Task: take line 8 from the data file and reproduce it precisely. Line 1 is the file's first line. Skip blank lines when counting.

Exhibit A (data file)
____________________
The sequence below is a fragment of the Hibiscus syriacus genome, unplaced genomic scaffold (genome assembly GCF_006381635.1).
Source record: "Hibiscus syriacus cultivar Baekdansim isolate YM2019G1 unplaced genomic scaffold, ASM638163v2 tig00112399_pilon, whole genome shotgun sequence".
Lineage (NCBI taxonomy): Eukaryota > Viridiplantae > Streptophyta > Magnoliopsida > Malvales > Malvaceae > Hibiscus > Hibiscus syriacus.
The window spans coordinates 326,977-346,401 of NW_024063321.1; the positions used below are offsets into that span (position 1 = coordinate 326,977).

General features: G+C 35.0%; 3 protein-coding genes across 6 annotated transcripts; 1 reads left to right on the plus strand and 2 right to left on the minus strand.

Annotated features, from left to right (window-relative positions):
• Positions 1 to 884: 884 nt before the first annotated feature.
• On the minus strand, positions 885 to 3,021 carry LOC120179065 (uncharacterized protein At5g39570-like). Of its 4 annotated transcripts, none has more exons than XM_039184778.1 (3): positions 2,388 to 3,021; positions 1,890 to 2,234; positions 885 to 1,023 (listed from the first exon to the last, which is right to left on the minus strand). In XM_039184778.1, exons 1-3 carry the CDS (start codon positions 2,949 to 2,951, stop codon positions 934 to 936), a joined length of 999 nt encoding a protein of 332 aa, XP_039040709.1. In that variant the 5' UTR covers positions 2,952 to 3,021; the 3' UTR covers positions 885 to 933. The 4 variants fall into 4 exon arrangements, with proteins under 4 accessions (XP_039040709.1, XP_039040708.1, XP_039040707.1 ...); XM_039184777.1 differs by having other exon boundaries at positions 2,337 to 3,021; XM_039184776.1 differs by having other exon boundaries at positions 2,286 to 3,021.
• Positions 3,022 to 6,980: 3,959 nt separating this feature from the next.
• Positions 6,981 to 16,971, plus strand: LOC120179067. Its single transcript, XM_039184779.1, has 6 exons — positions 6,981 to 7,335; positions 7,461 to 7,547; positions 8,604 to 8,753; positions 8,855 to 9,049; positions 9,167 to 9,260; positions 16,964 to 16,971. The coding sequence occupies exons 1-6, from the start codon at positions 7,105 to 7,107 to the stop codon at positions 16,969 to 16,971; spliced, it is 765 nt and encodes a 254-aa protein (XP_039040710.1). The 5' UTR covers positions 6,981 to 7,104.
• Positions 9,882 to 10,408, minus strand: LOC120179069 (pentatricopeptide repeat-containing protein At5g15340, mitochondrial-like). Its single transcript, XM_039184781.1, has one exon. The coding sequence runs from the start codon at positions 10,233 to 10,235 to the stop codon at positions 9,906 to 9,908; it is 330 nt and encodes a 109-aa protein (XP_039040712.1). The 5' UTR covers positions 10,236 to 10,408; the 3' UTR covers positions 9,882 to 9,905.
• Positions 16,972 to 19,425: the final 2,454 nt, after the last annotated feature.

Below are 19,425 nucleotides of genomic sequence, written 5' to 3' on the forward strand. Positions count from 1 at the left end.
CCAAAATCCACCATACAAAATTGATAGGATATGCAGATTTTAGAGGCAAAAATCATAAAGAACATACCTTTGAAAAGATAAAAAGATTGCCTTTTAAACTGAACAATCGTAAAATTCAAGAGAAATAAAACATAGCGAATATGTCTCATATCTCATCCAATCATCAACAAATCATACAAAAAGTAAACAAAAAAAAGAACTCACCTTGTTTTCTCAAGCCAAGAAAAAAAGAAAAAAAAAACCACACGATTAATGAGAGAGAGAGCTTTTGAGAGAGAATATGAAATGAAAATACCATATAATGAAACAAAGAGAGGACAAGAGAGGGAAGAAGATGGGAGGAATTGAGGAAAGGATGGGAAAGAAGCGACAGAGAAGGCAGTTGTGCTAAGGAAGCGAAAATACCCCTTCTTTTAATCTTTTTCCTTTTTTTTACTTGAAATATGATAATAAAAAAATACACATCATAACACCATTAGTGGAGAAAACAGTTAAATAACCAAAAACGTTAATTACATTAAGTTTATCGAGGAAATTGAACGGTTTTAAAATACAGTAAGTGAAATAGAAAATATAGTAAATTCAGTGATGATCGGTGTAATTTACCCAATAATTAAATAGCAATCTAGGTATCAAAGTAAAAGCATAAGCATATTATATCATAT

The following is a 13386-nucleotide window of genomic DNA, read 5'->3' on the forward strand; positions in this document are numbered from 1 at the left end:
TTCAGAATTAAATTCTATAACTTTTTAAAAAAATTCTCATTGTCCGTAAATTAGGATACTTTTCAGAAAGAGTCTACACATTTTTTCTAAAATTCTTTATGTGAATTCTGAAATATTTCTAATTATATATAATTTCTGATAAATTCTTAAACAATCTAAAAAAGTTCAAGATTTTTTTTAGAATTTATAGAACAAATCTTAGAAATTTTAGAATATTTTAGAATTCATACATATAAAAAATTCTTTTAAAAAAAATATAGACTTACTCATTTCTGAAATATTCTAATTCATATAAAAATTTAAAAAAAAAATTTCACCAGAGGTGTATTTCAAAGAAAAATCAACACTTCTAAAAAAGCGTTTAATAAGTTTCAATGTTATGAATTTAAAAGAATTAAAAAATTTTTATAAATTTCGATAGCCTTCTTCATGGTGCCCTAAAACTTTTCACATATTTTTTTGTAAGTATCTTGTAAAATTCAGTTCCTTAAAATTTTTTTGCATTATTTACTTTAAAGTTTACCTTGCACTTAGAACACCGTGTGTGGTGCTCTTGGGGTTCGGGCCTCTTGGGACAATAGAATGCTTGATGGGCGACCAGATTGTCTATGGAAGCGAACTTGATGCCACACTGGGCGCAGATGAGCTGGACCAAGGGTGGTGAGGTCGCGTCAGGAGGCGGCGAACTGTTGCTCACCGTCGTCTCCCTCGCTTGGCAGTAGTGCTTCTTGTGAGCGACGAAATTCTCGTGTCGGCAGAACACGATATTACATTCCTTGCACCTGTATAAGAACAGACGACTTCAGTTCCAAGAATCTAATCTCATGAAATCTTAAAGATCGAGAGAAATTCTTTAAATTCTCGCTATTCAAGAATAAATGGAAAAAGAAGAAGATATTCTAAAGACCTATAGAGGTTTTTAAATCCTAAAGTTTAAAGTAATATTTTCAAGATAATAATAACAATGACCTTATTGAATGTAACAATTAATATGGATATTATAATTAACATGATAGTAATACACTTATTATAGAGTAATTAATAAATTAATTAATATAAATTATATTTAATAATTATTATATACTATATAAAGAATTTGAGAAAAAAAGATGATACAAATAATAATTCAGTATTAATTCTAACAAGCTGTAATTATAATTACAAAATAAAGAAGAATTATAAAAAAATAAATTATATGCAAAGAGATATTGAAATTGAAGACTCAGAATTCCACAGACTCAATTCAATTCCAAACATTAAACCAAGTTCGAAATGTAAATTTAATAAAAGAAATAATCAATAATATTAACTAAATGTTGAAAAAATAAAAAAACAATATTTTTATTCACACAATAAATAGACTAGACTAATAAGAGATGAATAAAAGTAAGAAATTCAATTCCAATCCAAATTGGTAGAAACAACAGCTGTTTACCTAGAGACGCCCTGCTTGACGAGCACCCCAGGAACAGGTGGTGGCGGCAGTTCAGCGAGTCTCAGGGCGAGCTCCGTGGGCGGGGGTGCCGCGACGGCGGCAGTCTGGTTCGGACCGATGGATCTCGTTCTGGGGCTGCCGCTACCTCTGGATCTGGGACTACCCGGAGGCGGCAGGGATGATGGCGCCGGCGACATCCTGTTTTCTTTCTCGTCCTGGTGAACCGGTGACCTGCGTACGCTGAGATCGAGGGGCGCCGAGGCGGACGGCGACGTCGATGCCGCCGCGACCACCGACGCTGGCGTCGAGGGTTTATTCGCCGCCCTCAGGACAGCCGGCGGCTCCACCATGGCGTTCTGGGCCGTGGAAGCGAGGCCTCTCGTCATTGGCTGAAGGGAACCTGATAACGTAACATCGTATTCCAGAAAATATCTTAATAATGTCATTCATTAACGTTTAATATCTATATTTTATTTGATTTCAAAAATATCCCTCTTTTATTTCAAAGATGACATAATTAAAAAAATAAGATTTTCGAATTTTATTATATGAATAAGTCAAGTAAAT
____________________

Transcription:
• On the minus strand, positions 885 to 3,021 carry LOC120179065 (uncharacterized protein At5g39570-like). Of its 4 annotated transcripts, none has more exons than XM_039184778.1 (3): positions 2,388 to 3,021; positions 1,890 to 2,234; positions 885 to 1,023 (listed from the first exon to the last, which is right to left on the minus strand). In XM_039184778.1, exons 1-3 carry the CDS (start codon positions 2,949 to 2,951, stop codon positions 934 to 936), a joined length of 999 nt encoding a protein of 332 aa, XP_039040709.1. In that variant the 5' UTR covers positions 2,952 to 3,021; the 3' UTR covers positions 885 to 933. The 4 variants fall into 4 exon arrangements, with proteins under 4 accessions (XP_039040709.1, XP_039040708.1, XP_039040707.1 ...); XM_039184777.1 differs by having other exon boundaries at positions 2,337 to 3,021; XM_039184776.1 differs by having other exon boundaries at positions 2,286 to 3,021.